The North’s Alive on the A65
by Northern Life
If the Pennines are the backbone of England, then surely the A65 is one of its arteries. From the heart of the great city of Leeds to Kendal on the verge of the Lake District, it passes through a fascinating mix of Northern urban landscapes and some of the loveliest countryside.
Yet the folk who live around this vital – and frankly sometimes dangerous – old road tend to use it as a kind of escape route to hurry out of the area and go somewhere else for their recreational pursuits. They’re making a big mistake, for this road connects some wonderful Northern attractions that are well worth slowing down and stopping for, or making a detour off the main road.
The journey from Leeds leads us up the Aire Valley – keeping a careful lookout for all the speed-trap cameras – to Skipton, hailed as ‘Gateway to the Dales” and now bypassed by the heavy traffic on the A65. It’s still very busy in town, and that’s no surprise.
People travel the length and breadth of the country to visit this charming Yorkshire market town, with its 11th century Castle, ancient parish church, bustling street market and wealth of individual shops and special visitor events throughout the year.
Named from its origins as ‘sheep town’, Skipton has a thriving variety of shops, ranging from the little boutiques and food shops in the side streets and alleys, to the new development off High Street an the award-winning Craven Court, a Victorian-style indoor shopping centre created from an area of old alleys, shops, workshops and a ‘haunted’ former theatre. There are nearly 30 stores ranging from national names such as Laura Ashley and H Samuel to small independent retailers.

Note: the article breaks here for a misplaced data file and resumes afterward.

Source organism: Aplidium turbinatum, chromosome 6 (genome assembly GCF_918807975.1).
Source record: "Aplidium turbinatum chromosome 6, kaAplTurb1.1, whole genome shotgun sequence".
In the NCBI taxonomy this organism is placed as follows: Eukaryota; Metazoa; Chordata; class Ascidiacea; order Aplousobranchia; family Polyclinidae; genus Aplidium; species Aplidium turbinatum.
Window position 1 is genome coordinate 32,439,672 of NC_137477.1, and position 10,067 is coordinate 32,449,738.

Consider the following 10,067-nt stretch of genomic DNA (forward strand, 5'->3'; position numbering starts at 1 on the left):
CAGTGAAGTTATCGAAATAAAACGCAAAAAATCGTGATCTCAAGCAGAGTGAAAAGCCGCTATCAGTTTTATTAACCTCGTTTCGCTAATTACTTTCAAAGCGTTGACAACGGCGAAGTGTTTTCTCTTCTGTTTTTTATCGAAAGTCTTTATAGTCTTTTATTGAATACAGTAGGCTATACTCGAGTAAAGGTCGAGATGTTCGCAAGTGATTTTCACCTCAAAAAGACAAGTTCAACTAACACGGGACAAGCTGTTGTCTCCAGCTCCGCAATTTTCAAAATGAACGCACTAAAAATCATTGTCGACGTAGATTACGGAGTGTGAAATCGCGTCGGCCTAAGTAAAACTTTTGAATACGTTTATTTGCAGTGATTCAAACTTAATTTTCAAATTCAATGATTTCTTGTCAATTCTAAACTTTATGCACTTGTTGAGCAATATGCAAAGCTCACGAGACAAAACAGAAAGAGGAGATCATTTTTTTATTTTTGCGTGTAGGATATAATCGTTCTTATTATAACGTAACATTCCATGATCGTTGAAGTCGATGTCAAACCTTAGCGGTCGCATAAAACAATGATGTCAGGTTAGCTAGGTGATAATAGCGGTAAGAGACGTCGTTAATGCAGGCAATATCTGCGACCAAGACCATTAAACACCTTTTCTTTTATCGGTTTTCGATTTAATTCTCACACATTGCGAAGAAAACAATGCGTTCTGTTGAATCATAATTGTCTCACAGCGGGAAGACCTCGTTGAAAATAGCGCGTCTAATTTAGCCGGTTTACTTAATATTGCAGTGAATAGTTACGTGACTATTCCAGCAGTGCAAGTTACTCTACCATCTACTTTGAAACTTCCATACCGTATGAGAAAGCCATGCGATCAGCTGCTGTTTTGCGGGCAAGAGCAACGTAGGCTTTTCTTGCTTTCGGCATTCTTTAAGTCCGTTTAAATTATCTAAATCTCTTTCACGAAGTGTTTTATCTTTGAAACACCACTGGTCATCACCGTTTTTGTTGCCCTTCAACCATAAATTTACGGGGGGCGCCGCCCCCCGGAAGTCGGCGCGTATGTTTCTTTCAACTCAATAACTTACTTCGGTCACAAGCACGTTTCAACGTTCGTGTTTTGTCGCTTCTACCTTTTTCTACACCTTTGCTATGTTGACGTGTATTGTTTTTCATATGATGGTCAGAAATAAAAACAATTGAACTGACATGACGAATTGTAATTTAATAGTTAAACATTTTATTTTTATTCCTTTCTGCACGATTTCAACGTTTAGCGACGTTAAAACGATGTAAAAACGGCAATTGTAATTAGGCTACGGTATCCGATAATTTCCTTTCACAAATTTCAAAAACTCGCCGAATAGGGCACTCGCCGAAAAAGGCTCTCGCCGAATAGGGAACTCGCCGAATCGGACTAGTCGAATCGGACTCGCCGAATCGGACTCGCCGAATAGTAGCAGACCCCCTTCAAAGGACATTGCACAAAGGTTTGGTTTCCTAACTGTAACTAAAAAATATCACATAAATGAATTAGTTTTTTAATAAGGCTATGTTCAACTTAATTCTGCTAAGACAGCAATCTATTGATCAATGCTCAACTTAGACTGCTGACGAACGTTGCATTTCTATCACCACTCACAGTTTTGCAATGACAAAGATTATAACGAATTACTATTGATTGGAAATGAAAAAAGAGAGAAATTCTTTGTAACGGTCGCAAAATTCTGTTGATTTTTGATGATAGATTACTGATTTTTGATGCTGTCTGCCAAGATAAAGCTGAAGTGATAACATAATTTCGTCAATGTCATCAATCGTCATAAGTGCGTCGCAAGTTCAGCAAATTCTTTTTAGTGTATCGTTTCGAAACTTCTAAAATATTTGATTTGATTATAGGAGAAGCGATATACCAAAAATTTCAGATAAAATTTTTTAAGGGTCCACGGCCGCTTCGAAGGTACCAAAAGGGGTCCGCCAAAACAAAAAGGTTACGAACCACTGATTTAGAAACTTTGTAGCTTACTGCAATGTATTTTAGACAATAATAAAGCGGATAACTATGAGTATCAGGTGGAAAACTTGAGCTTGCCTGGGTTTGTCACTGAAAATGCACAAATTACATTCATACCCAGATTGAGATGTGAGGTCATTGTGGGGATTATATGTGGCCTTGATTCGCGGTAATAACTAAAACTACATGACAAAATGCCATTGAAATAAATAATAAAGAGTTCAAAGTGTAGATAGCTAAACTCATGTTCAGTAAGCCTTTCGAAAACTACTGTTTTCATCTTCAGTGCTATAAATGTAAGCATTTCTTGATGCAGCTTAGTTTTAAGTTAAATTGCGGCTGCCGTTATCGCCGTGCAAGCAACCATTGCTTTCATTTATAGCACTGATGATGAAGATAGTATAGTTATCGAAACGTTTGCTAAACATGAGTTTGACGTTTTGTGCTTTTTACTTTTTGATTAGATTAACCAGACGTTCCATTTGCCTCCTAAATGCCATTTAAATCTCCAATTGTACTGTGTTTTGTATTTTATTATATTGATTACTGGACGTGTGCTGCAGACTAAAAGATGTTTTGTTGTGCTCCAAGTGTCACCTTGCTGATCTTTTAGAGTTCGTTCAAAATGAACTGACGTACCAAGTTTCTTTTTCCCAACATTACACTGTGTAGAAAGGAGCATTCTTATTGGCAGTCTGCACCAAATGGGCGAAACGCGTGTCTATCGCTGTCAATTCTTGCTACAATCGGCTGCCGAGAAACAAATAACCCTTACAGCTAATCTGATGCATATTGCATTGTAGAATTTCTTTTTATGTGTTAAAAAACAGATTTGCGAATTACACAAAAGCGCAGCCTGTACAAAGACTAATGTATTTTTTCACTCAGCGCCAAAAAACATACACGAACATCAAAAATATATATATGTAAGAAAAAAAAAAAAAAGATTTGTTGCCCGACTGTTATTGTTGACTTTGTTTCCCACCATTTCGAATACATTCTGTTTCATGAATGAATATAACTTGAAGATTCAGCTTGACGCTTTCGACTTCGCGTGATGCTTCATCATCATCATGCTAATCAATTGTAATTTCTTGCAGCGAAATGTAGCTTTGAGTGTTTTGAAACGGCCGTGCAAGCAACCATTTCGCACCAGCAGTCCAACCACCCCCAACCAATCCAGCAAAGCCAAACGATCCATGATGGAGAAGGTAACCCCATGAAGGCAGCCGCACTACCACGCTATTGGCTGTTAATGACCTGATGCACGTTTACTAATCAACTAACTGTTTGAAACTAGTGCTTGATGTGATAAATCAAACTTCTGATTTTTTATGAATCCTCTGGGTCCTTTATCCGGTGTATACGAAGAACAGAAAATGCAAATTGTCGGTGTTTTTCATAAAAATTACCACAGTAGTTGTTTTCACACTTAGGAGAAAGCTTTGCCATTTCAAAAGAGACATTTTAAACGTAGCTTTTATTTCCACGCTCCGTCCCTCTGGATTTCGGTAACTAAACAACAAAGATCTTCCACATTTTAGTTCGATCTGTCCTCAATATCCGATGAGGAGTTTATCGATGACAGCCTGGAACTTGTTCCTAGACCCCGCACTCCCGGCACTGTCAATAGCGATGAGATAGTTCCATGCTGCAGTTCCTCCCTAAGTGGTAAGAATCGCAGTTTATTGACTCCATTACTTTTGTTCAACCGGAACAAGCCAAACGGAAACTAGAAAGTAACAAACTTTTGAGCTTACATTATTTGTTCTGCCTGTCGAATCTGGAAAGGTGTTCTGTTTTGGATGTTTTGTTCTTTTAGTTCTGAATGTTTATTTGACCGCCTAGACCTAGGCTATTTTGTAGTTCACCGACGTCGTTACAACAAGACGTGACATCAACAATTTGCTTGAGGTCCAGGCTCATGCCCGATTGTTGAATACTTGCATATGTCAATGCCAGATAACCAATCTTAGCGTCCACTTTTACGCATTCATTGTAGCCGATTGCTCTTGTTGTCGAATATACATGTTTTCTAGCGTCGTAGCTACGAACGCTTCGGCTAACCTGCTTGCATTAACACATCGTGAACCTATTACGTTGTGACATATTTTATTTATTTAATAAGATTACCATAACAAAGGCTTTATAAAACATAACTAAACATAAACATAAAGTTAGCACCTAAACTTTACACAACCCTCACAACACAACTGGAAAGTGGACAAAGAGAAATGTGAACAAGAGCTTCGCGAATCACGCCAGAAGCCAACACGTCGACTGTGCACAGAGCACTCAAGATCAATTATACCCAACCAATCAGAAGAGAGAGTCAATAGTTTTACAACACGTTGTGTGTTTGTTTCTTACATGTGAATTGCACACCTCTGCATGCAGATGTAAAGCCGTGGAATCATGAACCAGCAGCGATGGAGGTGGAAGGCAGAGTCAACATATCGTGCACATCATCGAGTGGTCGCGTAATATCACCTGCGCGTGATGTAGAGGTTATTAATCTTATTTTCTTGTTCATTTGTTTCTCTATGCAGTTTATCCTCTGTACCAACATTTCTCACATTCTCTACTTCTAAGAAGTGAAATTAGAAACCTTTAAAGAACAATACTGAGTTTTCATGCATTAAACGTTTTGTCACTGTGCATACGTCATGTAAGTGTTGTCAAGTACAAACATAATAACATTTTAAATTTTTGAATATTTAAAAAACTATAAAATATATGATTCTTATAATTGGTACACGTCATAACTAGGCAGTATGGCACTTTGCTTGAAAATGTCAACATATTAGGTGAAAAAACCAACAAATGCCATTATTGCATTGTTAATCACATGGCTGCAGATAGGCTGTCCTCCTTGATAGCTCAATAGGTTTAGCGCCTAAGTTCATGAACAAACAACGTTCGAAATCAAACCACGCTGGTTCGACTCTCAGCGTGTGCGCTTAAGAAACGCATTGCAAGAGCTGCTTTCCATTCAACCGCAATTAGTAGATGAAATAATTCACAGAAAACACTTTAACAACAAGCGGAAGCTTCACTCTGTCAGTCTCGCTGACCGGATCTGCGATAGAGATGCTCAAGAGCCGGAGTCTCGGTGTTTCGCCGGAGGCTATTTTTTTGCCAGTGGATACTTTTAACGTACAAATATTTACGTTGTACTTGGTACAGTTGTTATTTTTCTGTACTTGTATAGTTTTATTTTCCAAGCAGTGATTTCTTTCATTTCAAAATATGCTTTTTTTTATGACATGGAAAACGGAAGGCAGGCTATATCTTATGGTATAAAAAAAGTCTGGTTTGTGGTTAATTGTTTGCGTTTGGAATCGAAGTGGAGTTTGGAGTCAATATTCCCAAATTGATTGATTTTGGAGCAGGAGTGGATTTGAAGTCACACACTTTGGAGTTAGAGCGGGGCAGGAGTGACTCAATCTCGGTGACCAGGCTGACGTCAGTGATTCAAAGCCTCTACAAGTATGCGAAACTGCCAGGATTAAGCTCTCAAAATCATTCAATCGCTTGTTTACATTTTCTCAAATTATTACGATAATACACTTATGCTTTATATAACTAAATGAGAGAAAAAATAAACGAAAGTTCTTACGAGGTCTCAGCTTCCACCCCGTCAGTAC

Skipton’s shops are complemented by the market, held four days a week on the high street’s stone setts, attracting coachloads of visitors.
If shopping isn’t your thing, you can follow the town’s Millennium Walk round historical sites, a enjoy a stroll from the Canal Basin, where Leeds and Liverpool canalside buildings have a new life as shops and eateries, and along the Springs Branch of the canal which runs beneath the castle ramparts into Skipton Woods. You can take a ride on a canal board or hire one for yourself.
Heading just four miles northwards, you come to Gargrave, where both the A65 and the Aire go right through the heart of one of the largest villages in the Craven District. With its pubs, shops, cafes, tourist accommodation, picturesque byways and a touch of history, the village is well worth a visit at any time of year and is an excellent centre for touring the Yorkshire Dales.
Heading north again, the road takes you through Hellifield, which was a mere hamlet until the 19th century, when the textile industry grew up and the new railway lines northwards from Leeds and Blackburn turned Hellifield into a sizeable railway village. The distinctive canopied railway station, with the Midland Railway’s symbolic wyvern in the ironwork, has been rescued and renovated after years of decline, is now an attraction in its own right.
Heading through Long Preston, the modern A65 bypasses Settle, but a detour takes you into this historic Yorkshire Dales town. The first of many fine buildings you’ll notice is the Falcon Manor, built in 1641 for a local clergyman and later adapted as a hotel. Taken over last year by the James’ Places hotel group, the hotel was closed last winter for a complete reburbishment that blends the building’s traditional features with the best of the modern.
With its brasserie restaurant, 14 bedrooms and an attractive setting for functions and weddings, the Falcon Manor is once again a major part of Settle’s offering to visitors and locals.